“4) Application of EO that are not TPG are dangerous to apply due to the chemicals and fillers in them” – some companies who claim to have therapeutic EOs have been failed 3rd party testing. trademarks are not a guarantee of purity.
        “5) The entire chemical make up changes if you dilute ES with anything other than fractionated coconut oil made just for that” – FCO made just for one company’s EO????? sounds like a line to keep you from buying carrier oils from anybody else XD

        I suggest you study EOs thoroughly – apart from a network marketing company – before you try to teach others. EO networkers have propagated so many lies that endanger people’s health such as ingestion of EOs, etc.

  14. very good article, I use essential,oils for everything. I make all my own skin care products and all the products for my small children. They have helped us out a lot. We have not need a prescription medicine or and over the counter med in over a year. Saved us lots of ,oney in times of need.

    • I have a granddaughter (8 months old) that has baby eczema and I was wondering if you have ever made up something for that? I have tried coconut oil with lavender and coconut oil with roman camomile without success, anything you could recommend? thank you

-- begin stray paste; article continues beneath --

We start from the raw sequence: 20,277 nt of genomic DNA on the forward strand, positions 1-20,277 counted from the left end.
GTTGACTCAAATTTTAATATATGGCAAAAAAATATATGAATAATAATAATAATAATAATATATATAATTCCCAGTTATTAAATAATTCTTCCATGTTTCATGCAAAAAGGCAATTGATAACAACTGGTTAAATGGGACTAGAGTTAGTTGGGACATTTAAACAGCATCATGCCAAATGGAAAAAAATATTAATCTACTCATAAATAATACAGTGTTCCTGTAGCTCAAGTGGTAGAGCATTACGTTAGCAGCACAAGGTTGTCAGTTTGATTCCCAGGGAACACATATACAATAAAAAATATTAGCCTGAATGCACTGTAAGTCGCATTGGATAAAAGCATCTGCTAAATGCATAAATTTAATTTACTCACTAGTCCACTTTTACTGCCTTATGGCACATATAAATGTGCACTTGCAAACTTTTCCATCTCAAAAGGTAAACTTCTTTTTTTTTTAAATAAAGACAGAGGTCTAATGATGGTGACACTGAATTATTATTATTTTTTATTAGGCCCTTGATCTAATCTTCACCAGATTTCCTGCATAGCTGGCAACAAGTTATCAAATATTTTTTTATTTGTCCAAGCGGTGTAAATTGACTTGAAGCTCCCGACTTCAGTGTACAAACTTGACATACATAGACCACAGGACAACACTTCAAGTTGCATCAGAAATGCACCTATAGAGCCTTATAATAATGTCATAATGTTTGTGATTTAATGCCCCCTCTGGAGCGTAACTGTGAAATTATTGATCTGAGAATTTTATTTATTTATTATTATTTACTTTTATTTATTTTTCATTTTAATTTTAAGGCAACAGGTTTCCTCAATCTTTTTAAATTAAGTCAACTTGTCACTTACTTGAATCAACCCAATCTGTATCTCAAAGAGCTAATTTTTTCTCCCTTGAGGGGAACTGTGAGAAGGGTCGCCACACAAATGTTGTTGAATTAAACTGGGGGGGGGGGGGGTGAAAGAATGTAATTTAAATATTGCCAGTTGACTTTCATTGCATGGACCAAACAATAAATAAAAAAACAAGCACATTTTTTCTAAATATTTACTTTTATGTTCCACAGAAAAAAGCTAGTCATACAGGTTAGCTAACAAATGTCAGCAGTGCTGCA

• In my experience, eczema is caused as much internally as externally. If you can, it might be a good idea to talk to her mom about their diet, as it may be something they’re eating that’s causing it. I personally had some that didn’t heal at all, even with the help of prescription corticosteroid cream, until I completely eliminated grains from my diet. Once I did that, it healed on its own, without the need for the cream.

        Other than that, Katie does have an eczema lotion recipe on here. Just type in eczema in the search box and it should pull up at least one, if not more, that you can try.

        • Thank you for your reply, she is on formula and my daughter has tried every kind out there including goats milk with no luck. I will look for the lotion recipe for her.

          • My 2.5 year old granddaughter has eczema due to a corn allergy. This took my daughter quite a long time to figure out what was causing her problem, because corn is in everything. Now for a year and a half we have kept milk goats so that she has milk from animals who are not fed any corn (they get oats for their grain). All types of formula, even supposed non allergenic ones, gave her eczema. Most dairy animals are given corn in their grain and corn allergic people can’t eat it.

            Your daughter might try connecting with the facebook corn board for more information. I don’t have the link, but she can probably find it by searching. I know that this isn’t about EO’s but I feel I must post this information anyway.